Article:
  The PHP Scalability Myth
Subject:   Performance NOT EQUALS to Scalable
Date:   2003-10-16 04:38:39
From:   anonymous2
Response to: Performance NOT EQUALS to Scalable

scalability is achieved either by having a "read-only" application, which can be easily deployed on multiple servers, or by having a way to distribute the changes on multiple copies of the database. It has a lot more to do with _how_ you write the application rather than which particular language, libraries or platform you choose.
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Showing messages 1 through 6 of 6.

  • Performance NOT EQUALS to Scalable
    2003-10-17 10:03:55  anonymous2 [View]

    YES! And, I think this is what Herrington's trying to get at -- the language differences don't matter as much as the application design. Both Java and PHP provide tools, albeit different ones, to solve a wide variety of design problems. So you can factor out the language itself, and you're left with *design* as the critical factor to scalability.
    • Jack Herrington photo Performance NOT EQUALS to Scalable
      2003-10-17 10:05:53  Jack Herrington | O'Reilly Author [View]

      Yes. This was exactly my point.
    • Performance NOT EQUALS to Scalable
      2003-10-17 12:47:13  anonymous2 [View]


      What are the *design* options relating to distributing operations in PHP ?

      PHP is going to be coupled with Java, because PHP is very popular in the presentation layer, but its API to develop business code and objets is very very ugly, and distribution capabilities of business code are... none.

      Serving millions of concurrent users has a price of performance because distribution is necessary, HTTP load balancing is not the solution when you must be able to manage sessions (usual), because the machine have be the same inside a session (except that you have distributed session capabilities in your JSP server), with EJB you can distribute the load of the each session to other(s) machines.

      PHP is good to amateur sites with simple web applications and few concurrent users. But not to professional sites well designed (without the crap of PHP API) and with heavy load requirements.









      • Performance NOT EQUALS to Scalable
        2003-10-17 18:17:51  anonymous2 [View]

        -- PHP is going to be coupled with Java, because PHP is very popular in the presentation layer

        PHP is popular in the presentation layer because it is very good at presenting. And it's not amateur hour.

        The right tool for the job people, the right tool for the job.
    • Performance NOT EQUALS to Scalable
      2003-10-17 12:47:32  anonymous2 [View]


      What are the *design* options relating to distributing operations in PHP ?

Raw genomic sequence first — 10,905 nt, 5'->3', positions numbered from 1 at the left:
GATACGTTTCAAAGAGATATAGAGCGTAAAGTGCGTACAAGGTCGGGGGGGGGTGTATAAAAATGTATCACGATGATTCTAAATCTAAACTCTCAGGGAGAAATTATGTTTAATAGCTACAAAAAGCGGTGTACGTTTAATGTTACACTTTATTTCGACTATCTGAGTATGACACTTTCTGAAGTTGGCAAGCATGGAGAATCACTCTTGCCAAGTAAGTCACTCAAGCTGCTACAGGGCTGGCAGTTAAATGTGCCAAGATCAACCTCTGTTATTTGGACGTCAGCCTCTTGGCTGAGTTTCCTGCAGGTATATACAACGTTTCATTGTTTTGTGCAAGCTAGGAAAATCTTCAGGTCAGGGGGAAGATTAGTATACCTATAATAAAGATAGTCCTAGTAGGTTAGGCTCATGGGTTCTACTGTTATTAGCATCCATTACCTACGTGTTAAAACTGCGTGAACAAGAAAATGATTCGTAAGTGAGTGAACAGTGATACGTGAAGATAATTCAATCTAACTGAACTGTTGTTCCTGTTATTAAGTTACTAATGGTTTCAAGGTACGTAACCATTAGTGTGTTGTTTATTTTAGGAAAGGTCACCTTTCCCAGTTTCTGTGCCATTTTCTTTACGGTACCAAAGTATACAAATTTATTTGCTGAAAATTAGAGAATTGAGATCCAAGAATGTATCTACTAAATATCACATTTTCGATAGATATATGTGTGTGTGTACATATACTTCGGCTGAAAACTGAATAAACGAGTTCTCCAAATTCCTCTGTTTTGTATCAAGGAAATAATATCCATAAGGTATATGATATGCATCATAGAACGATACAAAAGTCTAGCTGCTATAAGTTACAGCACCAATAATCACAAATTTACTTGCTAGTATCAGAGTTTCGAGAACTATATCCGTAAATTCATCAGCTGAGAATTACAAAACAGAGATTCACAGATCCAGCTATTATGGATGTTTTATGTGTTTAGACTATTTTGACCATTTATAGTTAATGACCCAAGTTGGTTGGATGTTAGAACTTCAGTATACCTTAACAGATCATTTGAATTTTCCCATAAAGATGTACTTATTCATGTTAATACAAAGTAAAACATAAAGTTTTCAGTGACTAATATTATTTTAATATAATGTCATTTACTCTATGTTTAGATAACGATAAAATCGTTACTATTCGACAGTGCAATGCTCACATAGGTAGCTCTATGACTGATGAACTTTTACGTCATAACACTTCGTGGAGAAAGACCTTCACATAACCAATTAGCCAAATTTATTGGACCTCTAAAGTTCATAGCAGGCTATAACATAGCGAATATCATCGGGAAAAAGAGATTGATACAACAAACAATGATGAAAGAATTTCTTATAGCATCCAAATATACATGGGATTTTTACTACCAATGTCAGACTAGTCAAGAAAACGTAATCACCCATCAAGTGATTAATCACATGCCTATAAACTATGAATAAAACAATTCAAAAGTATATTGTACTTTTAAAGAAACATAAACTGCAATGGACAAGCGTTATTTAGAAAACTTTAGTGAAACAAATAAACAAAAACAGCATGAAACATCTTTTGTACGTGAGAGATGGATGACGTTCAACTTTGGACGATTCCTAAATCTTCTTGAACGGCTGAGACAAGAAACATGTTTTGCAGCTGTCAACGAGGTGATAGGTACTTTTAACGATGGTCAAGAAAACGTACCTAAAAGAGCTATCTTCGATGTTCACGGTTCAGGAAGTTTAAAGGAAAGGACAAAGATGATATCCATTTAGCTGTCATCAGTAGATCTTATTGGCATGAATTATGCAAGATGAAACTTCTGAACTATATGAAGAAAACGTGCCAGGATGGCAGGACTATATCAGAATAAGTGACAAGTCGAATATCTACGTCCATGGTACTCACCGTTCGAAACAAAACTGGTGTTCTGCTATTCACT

PHP is going to be coupled with Java, because PHP is very popular in the presentation layer, but its API to develop business code and objets is very very ugly, and distribution capabilities of business code are... none.

      Serving millions of concurrent users has a price of performance because distribution is necessary, HTTP load balancing is not the solution when you must be able to manage sessions (usual), because the machine have be the same inside a session (except that you have distributed session capabilities in your JSP server), with EJB you can distribute the load of the each session to other(s) machines.

      PHP is good to amateur sites with simple web applications and few concurrent users. But not to professional sites well designed (without the crap of PHP API) and with heavy load requirements.

      J.M.A.









  • Performance NOT EQUALS to Scalable
    2003-10-17 12:14:39  anonymous2 [View]

    A lot of the 'heat' being generated here appears to stem from the absence
    of a good definition for "scalability" in the article. This is a common
    problem.

    Scalability is an abstact notion. So are terms like "reliability", and the
    word "performance" itself. One person's meat is another's poison. With
    regard to computer system performance, you might desire to optimize such
    metrics as, throughput, response time, or resource utilization; to name a
    few. The goal depends on the context. If you're printing reports at the end
    of the financial year, MAXIMUM throughput is likely to be your goal. In
    contrast, many web applications focus on MINIMIZING user response time.

    Simply put, 'scalability' is a relation among variables (performance
    metrics) that characterizes the rate of diminishing returns as the
    dimensions of the system are increased. This means that scalability can
    actually be expressed in a mathematical form. I've tried to illuminate this
    point elsewhere http://www.perfdynamics.com/papers.html. Specifially,
    http://www.teamquest.com/html/gunther/fitting.shtml and
    http://xxx.lanl.gov/abs/cs.DC/0210017 should be of interest.

    --Neil Gunther